Birthdays (and Name Days)

I want to thank everyone for the birthday wishes on Facebook, by email, and through the mail (yes, you can send me mail! Contact me if you’d like my mailing address). This year, my birthday was on Maundy Thursday, and it was the first day of our Spring Break. I had a relaxing day, and did some of my favorite things. In the morning, I had a Hungarian lesson (learning a language makes my left-brain really happy), and afterwards, I went to the family shelter I volunteer with once a week. They had a day full of activities for the kids of all ages, and we made some cute Easter crafts and had lunch. I spent some time exploring the park around the lookout tower on my walk home, since it was so nice outside. In the evening, I attended the Maundy Thursday service with communion at the downtown church. The Eucharist was particularly memorable on this day, since the painting behind the altar is Jesus praying in the garden.

Hungarians usually celebrate their birthday with a small gathering with family and close friends. It’s more common to celebrate your name day. Every day has a traditional Hungarian name associated with it, which started from the Catholic tradition of a saint’s feast day. Some popular names have more than one day, so you can choose when you celebrate it. If you’re name isn’t officially included on the name day calendar, you get to choose your own (or one similar to yours). Many calendars are published with the names for that day, and it’s also published in newspapers, magazines, and some stores, or you can find it out online. In my community, people usually bring their coworkers or choir members pogácsa (savory scones), homemade treats, or other home-cooked food (fried chicken, salads, bread, etc.) People usually give you a small gift: women typically receive flowers or chocolates, while men typically receive a bottle of liquor. The students say that they usually have a party with family and friends to celebrate their name day, and some students will bring treats for their class.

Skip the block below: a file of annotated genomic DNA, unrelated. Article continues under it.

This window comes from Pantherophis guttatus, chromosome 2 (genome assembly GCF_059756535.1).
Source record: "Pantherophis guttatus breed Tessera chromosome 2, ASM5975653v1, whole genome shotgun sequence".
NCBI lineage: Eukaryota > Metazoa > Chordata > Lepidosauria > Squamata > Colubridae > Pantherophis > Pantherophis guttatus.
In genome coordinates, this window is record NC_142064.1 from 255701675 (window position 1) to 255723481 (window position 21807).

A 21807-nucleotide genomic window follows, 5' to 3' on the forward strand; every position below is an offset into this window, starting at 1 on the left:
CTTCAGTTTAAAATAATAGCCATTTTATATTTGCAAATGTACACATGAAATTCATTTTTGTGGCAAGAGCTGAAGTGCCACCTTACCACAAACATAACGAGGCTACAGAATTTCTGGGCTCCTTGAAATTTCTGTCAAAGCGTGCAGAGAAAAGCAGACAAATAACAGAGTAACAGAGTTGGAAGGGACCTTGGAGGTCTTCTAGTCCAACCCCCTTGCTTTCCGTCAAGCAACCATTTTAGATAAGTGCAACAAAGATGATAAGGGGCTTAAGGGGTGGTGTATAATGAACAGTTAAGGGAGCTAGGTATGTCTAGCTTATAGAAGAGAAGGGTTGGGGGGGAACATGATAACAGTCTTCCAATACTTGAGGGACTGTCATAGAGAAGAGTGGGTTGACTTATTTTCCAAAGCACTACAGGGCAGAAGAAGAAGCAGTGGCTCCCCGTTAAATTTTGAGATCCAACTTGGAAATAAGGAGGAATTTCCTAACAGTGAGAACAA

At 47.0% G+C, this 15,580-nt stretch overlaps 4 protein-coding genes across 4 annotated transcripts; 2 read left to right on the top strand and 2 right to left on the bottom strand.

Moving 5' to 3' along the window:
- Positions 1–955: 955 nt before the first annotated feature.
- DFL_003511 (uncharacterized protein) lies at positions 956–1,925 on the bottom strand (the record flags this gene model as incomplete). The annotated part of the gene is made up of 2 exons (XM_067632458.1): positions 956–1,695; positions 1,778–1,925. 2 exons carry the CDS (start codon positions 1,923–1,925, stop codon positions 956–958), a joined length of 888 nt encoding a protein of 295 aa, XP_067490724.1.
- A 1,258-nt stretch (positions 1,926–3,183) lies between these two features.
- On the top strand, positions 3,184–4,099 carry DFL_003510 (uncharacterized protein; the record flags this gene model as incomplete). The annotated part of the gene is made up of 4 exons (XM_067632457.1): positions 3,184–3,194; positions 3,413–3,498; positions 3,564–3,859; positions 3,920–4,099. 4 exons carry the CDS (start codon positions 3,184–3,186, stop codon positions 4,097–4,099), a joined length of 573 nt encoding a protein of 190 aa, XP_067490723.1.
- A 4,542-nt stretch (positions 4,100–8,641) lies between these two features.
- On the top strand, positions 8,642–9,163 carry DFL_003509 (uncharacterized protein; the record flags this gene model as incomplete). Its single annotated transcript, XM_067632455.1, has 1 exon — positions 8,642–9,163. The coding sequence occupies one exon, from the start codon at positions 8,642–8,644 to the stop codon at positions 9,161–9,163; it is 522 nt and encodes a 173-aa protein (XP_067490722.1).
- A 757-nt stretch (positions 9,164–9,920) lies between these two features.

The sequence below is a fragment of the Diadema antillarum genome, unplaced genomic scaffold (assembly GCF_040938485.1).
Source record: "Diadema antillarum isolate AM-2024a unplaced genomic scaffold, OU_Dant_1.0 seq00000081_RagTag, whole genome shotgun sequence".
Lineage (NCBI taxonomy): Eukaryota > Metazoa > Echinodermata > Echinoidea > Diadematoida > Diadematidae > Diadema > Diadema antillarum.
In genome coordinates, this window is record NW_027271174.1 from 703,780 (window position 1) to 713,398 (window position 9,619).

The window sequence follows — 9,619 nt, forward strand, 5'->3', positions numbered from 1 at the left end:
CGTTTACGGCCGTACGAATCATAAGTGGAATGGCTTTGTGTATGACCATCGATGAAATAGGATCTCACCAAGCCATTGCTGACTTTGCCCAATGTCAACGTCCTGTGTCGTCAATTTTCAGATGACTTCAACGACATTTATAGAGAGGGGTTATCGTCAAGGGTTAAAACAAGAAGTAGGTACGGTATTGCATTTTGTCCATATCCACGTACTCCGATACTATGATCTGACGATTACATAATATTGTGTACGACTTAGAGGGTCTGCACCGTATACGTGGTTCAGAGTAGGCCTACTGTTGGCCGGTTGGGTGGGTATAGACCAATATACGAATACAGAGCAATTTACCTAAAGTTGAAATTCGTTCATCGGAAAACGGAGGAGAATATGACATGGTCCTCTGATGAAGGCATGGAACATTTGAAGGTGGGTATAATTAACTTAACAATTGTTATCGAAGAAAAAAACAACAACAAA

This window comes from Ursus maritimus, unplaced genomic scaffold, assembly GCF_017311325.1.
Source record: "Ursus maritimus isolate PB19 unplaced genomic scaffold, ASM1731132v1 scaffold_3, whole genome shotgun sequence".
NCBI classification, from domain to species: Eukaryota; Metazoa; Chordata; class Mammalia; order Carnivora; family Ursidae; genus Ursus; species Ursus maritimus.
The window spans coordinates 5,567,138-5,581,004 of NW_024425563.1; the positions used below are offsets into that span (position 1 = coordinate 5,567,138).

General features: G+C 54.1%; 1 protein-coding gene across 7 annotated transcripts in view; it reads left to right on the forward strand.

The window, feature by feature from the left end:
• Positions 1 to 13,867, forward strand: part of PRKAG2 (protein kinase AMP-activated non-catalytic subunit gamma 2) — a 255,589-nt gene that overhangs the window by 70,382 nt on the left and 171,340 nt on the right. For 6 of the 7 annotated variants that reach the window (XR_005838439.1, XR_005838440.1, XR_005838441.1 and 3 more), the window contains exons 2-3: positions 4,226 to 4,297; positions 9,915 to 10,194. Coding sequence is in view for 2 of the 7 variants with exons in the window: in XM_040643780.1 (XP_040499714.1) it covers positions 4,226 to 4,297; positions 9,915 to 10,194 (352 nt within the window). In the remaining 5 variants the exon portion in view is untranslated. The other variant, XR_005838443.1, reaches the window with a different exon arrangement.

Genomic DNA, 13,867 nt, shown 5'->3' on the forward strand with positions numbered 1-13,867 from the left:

You can find a list of traditional Hungarian name days alphabetically here, or by calendar date here.   Unfortunately, my name is not a traditional Hungarian name (thanks, Mom and Dad), so I don’t have a name day. Since Kirsten is a Scandinavian form of Kristina, I would celebrate my name day on August 5 (Krisztina). When is your name day?

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A typical name day spread: fried meatballs, homemade treats (turos taska), snacks (peanut puffs), bread, pickles, and fresh wine.
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